Renn told the reporter “he is a lifelong Republican who is interested in ‘updating the Republican policy toolbox to respond to today’s 21st century realities, not the bygone Cold War era in which the legacy conservative policy consensus was formed.’” His article gives ideas for how local leaders can shift away from Republicans’ habit of subordinating citizens’ rights and freedoms to big business, to instead govern on behalf of those who elect them.

What Does It Mean to Put Citizens First?

“Absent favorable external factors like warm weather, the conservative approach has failed to generate demo­graphic and economic success in states like Indiana,” Renn says. He chronicles how state leaders aimed to improve Indiana the midcentury Republican way, by focusing on fiscal policy such as cutting government spending and taxes, instituting right to work laws, using public money to subsidize politically favored local business districts and development deals, and subsidizing big businesses and career-focused schooling.

In other words, Indiana’s leaders did pretty much the same stuff as the leaders of 2021’s top ten population-growth states, but didn’t get an economic or population boost from it. Renn points out that Indiana isn’t an outlier in this respect. Many Midwestern and Northeastern states have seen the same: “Looking around the Old North region, one will see many states that are a lot like Indiana: low population growth, a stagnant labor force, many shrinking counties, weak job growth, and limited success at attracting higher-wage, new economy industries.”

Renn believes that, similar to schools, variables that politicians have little influence over, such as weather and culture, have the greatest impact on state health. "Rather than thinking the iron law of the marketplace requires us to disfavor our own population in order to gain the favor of the economic gods," Renn said in the interview, "we might instead put our citizens' interests and preferences first."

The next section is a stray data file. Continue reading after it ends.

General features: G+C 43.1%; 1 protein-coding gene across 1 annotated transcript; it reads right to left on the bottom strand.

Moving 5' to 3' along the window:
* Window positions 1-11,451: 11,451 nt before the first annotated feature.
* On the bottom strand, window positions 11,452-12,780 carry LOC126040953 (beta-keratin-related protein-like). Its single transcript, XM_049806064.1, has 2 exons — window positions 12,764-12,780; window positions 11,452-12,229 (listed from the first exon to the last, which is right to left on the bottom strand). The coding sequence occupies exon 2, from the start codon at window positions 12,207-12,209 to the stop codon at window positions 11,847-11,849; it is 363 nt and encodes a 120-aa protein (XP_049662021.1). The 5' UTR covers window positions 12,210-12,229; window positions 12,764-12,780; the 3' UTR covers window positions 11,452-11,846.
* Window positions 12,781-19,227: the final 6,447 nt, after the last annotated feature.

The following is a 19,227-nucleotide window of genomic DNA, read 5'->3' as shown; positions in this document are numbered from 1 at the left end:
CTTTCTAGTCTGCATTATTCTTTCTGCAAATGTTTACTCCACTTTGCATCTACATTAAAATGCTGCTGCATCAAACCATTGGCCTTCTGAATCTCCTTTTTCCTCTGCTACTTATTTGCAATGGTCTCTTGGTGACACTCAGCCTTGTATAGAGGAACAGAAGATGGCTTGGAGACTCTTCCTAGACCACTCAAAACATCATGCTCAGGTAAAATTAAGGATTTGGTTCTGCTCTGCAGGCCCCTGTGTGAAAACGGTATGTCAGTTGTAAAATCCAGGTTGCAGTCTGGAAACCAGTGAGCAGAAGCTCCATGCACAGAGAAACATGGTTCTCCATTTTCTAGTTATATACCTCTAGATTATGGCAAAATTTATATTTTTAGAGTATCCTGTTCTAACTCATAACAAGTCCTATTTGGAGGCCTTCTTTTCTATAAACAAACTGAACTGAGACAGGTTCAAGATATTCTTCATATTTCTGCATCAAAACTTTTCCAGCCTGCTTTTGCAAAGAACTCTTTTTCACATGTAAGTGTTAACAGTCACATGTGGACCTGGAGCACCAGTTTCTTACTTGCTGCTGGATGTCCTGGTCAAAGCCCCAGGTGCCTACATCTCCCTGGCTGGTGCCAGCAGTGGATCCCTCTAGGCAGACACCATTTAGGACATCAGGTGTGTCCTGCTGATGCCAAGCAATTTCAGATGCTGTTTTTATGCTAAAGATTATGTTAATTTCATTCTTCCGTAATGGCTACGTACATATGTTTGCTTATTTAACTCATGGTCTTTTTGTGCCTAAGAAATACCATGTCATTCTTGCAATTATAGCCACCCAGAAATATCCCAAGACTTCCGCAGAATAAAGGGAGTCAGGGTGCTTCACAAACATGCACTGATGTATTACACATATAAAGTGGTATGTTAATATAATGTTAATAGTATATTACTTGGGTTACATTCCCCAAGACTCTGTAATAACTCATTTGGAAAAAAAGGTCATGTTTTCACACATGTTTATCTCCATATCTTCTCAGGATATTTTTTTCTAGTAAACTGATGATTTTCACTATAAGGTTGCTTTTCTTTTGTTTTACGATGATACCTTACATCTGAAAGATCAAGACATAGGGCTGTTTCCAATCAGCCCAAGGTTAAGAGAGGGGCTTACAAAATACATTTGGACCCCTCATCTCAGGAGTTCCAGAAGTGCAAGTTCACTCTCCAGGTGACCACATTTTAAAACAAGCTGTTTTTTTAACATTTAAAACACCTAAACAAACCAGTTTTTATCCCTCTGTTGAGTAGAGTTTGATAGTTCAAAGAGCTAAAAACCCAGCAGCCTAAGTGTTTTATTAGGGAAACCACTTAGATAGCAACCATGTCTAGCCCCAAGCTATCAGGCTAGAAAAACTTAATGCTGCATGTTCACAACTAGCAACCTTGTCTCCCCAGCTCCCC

Fight For Your Voters On…Anything At All

What would that entail? For starters, it would entail Republicans following Donald Trump and Ron DeSantis' lead in openly pushing back against the cultural war. Or battling for their inhabitants on a variety of fronts – education, health, federal regulations and bankrupting programs, fears of job loss, and so on.

"Republican lawmakers in red states need to start caring a lot more about their constituents' priorities than they do now." This is especially crucial now, when most of our major institutions have succumbed to progressive dogma, leaving Republican state governments as one of the few significant institutions left to defend conservative individuals," argues Renn.

On the urging of big corporations, Gov. Mike Pence and the Republican legislature rendered Indiana the most unfriendly to conscience liberties in the country in 2015. Indiana served as a test example for leftist business pressure campaigns, and state Republicans' quick surrender on religious liberty insured that the left would employ corporate cancellation as a key political tool in the future.